Other summer tips I would suggest is to be sure to always provide plenty of fresh water. And remember, during the summer, dogs still need their exercise, so try to schedule walks early in the day, on shade-covered paths or after the sun goes down.
Sure, it gets warm in Florida in the summer. But that doesn't mean your pup has to be miserable. Give him a regular brushing and exercise and he'll be a happy camper.
Many of my regular mobile grooming clients are older dogs. Their owners feel mobile grooming is less stressful for many reasons. The dogs don't need to be loaded into the car to be driven to a salon. They won't be subjected to other dogs and their noise and activity. Your dog will have the same groomer handling him/her each time. And most important, they're returned to their house immediately after their groom. A little TLC for your senior pup. Of course these benefits are enjoyed by all dogs using mobile grooming. Go ahead. Pamper your loved pup, while enjoying some convenience for yourself.
Getting your pup groomed regularly is important. But so is caring for his/her coat in between grooms. It doesn't take long but there are a few important tips that can keep them looking and feeling clean and comfortable all the time. As a Stuart mobile dog groomer I hear many pup parents talk about brushing, but combing is important too. That's how you find those tiny mats that can cause discomfort and problems down the road. And just as we don't comb only the top of our head, dogs need combing all over. Particularly those places we don't think of combing such as feet, tails, friction areas like where their legs meet their body, behind ears, and collar areas. Remember harnesses aren't meant to be worn all day. They can cause mats and sore areas if kept on too long. Your pup will appreciate your efforts.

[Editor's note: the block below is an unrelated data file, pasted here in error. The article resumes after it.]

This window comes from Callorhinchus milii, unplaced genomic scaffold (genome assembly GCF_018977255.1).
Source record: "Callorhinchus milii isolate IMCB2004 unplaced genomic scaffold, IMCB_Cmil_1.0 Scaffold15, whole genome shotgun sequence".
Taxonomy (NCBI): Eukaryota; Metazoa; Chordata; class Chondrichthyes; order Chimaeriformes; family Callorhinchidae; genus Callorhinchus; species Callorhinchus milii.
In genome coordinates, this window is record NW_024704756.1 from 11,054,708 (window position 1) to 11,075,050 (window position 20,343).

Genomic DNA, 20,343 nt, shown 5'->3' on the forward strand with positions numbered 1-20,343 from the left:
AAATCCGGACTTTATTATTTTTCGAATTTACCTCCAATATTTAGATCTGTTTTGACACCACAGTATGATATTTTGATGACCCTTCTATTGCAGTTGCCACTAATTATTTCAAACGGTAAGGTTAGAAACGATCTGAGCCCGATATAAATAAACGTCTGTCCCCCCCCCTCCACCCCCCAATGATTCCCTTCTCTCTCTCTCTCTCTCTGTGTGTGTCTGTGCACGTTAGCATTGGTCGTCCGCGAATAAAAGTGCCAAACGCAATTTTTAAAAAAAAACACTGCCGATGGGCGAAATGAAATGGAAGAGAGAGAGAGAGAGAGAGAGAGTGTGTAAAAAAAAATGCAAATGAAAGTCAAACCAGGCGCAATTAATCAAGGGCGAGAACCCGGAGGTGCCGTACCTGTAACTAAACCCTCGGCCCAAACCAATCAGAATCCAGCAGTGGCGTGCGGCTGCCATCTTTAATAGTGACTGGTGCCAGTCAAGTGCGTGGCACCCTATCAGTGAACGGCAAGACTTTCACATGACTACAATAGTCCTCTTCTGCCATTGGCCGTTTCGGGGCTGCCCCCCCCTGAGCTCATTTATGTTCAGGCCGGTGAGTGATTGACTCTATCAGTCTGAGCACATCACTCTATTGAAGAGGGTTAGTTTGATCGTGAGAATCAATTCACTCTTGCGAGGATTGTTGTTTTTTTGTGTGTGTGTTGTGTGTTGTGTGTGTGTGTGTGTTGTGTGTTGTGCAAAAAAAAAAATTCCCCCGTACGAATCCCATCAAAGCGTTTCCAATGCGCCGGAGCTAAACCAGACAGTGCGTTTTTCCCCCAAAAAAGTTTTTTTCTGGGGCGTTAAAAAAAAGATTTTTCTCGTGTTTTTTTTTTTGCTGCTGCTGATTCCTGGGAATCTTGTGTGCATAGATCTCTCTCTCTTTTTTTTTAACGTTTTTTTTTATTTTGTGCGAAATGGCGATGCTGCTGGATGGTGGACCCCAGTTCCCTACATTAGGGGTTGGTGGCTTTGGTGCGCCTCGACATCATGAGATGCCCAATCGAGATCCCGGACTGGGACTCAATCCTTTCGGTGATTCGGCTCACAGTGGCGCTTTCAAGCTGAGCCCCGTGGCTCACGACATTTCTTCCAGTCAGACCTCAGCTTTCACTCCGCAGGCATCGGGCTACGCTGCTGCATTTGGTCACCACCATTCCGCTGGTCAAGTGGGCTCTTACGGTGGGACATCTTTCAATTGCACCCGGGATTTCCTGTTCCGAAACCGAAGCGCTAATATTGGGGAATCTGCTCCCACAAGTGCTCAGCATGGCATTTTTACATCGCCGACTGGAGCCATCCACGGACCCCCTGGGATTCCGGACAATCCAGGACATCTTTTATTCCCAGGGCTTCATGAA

If you've seen a new dog grooming van in Stuart/Palm City area recently be sure to wave. Though I haven't put The Spaw signage on it yet, this van is the newest addition to The Spaw family. It will help us take on new dog grooming clients. Though most of our clients are not seasonal, business definitely picks up in the fall and winter. So we're looking forward to meeting new dogs and their families. Happy upcoming holidays.